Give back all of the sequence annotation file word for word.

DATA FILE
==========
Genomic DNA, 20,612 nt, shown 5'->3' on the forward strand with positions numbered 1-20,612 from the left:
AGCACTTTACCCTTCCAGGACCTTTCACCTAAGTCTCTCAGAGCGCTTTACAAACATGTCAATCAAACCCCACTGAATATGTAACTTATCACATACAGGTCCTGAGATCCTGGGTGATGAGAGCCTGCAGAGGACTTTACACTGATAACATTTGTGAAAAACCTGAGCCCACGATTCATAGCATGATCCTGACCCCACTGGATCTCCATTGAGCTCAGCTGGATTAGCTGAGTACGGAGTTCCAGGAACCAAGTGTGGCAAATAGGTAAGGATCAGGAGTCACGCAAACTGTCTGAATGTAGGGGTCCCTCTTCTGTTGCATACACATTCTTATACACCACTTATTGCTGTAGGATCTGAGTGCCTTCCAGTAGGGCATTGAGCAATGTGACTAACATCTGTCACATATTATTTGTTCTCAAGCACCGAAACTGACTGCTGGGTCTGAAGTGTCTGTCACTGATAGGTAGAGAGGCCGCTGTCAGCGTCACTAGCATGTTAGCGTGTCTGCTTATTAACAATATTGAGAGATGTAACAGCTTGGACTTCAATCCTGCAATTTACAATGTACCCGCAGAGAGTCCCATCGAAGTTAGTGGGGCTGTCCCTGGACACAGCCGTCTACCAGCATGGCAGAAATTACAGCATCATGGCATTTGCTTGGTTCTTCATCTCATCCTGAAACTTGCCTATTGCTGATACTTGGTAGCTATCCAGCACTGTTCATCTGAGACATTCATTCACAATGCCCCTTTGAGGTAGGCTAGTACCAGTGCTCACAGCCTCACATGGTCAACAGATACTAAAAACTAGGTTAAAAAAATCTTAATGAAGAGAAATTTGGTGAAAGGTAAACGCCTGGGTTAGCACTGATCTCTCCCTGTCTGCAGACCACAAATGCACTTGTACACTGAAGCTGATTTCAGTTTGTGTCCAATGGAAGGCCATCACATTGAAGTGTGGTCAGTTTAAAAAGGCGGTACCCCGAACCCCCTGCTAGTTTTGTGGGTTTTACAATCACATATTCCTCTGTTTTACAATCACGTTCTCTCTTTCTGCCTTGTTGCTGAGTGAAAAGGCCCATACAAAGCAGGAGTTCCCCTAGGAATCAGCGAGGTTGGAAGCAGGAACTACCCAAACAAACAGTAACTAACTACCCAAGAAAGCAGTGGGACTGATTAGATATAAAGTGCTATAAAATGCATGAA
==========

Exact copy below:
Genomic DNA, 20,612 nt, shown 5'->3' on the forward strand with positions numbered 1-20,612 from the left:
AGCACTTTACCCTTCCAGGACCTTTCACCTAAGTCTCTCAGAGCGCTTTACAAACATGTCAATCAAACCCCACTGAATATGTAACTTATCACATACAGGTCCTGAGATCCTGGGTGATGAGAGCCTGCAGAGGACTTTACACTGATAACATTTGTGAAAAACCTGAGCCCACGATTCATAGCATGATCCTGACCCCACTGGATCTCCATTGAGCTCAGCTGGATTAGCTGAGTACGGAGTTCCAGGAACCAAGTGTGGCAAATAGGTAAGGATCAGGAGTCACGCAAACTGTCTGAATGTAGGGGTCCCTCTTCTGTTGCATACACATTCTTATACACCACTTATTGCTGTAGGATCTGAGTGCCTTCCAGTAGGGCATTGAGCAATGTGACTAACATCTGTCACATATTATTTGTTCTCAAGCACCGAAACTGACTGCTGGGTCTGAAGTGTCTGTCACTGATAGGTAGAGAGGCCGCTGTCAGCGTCACTAGCATGTTAGCGTGTCTGCTTATTAACAATATTGAGAGATGTAACAGCTTGGACTTCAATCCTGCAATTTACAATGTACCCGCAGAGAGTCCCATCGAAGTTAGTGGGGCTGTCCCTGGACACAGCCGTCTACCAGCATGGCAGAAATTACAGCATCATGGCATTTGCTTGGTTCTTCATCTCATCCTGAAACTTGCCTATTGCTGATACTTGGTAGCTATCCAGCACTGTTCATCTGAGACATTCATTCACAATGCCCCTTTGAGGTAGGCTAGTACCAGTGCTCACAGCCTCACATGGTCAACAGATACTAAAAACTAGGTTAAAAAAATCTTAATGAAGAGAAATTTGGTGAAAGGTAAACGCCTGGGTTAGCACTGATCTCTCCCTGTCTGCAGACCACAAATGCACTTGTACACTGAAGCTGATTTCAGTTTGTGTCCAATGGAAGGCCATCACATTGAAGTGTGGTCAGTTTAAAAAGGCGGTACCCCGAACCCCCTGCTAGTTTTGTGGGTTTTACAATCACATATTCCTCTGTTTTACAATCACGTTCTCTCTTTCTGCCTTGTTGCTGAGTGAAAAGGCCCATACAAAGCAGGAGTTCCCCTAGGAATCAGCGAGGTTGGAAGCAGGAACTACCCAAACAAACAGTAACTAACTACCCAAGAAAGCAGTGGGACTGATTAGATATAAAGTGCTATAAAATGCATGAA